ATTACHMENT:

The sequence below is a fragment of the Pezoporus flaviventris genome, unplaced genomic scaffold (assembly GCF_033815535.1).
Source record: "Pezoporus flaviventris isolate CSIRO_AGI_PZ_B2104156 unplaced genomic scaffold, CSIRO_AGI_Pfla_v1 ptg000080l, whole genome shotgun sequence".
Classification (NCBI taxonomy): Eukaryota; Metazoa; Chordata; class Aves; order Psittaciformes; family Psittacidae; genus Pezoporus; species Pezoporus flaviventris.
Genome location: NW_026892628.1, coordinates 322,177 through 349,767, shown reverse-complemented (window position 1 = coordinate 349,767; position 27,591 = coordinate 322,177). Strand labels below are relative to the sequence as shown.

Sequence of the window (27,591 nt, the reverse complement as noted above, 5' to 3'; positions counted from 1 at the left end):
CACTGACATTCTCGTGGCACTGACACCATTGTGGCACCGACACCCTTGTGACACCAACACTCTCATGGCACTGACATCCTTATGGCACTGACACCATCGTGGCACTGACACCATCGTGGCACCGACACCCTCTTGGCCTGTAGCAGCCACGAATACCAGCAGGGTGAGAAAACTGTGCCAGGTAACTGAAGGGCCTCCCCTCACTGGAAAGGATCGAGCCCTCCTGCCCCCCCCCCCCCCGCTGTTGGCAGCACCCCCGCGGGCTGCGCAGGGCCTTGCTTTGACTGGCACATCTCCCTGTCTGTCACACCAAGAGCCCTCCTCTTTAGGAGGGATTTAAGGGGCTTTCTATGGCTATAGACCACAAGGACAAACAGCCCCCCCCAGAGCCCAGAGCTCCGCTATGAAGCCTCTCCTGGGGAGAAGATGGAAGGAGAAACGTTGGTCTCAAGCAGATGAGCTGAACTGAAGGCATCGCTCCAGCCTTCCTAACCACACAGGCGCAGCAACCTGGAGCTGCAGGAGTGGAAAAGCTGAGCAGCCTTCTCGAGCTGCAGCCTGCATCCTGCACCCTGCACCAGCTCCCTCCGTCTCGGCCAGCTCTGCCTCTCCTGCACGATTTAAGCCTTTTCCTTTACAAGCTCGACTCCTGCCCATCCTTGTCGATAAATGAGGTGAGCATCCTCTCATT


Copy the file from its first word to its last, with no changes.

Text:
The sequence below is a fragment of the Pezoporus flaviventris genome, unplaced genomic scaffold (assembly GCF_033815535.1).
Source record: "Pezoporus flaviventris isolate CSIRO_AGI_PZ_B2104156 unplaced genomic scaffold, CSIRO_AGI_Pfla_v1 ptg000080l, whole genome shotgun sequence".
Classification (NCBI taxonomy): Eukaryota; Metazoa; Chordata; class Aves; order Psittaciformes; family Psittacidae; genus Pezoporus; species Pezoporus flaviventris.
Genome location: NW_026892628.1, coordinates 322,177 through 349,767, shown reverse-complemented (window position 1 = coordinate 349,767; position 27,591 = coordinate 322,177). Strand labels below are relative to the sequence as shown.

Sequence of the window (27,591 nt, the reverse complement as noted above, 5' to 3'; positions counted from 1 at the left end):
CACTGACATTCTCGTGGCACTGACACCATTGTGGCACCGACACCCTTGTGACACCAACACTCTCATGGCACTGACATCCTTATGGCACTGACACCATCGTGGCACTGACACCATCGTGGCACCGACACCCTCTTGGCCTGTAGCAGCCACGAATACCAGCAGGGTGAGAAAACTGTGCCAGGTAACTGAAGGGCCTCCCCTCACTGGAAAGGATCGAGCCCTCCTGCCCCCCCCCCCCCCGCTGTTGGCAGCACCCCCGCGGGCTGCGCAGGGCCTTGCTTTGACTGGCACATCTCCCTGTCTGTCACACCAAGAGCCCTCCTCTTTAGGAGGGATTTAAGGGGCTTTCTATGGCTATAGACCACAAGGACAAACAGCCCCCCCCAGAGCCCAGAGCTCCGCTATGAAGCCTCTCCTGGGGAGAAGATGGAAGGAGAAACGTTGGTCTCAAGCAGATGAGCTGAACTGAAGGCATCGCTCCAGCCTTCCTAACCACACAGGCGCAGCAACCTGGAGCTGCAGGAGTGGAAAAGCTGAGCAGCCTTCTCGAGCTGCAGCCTGCATCCTGCACCCTGCACCAGCTCCCTCCGTCTCGGCCAGCTCTGCCTCTCCTGCACGATTTAAGCCTTTTCCTTTACAAGCTCGACTCCTGCCCATCCTTGTCGATAAATGAGGTGAGCATCCTCTCATT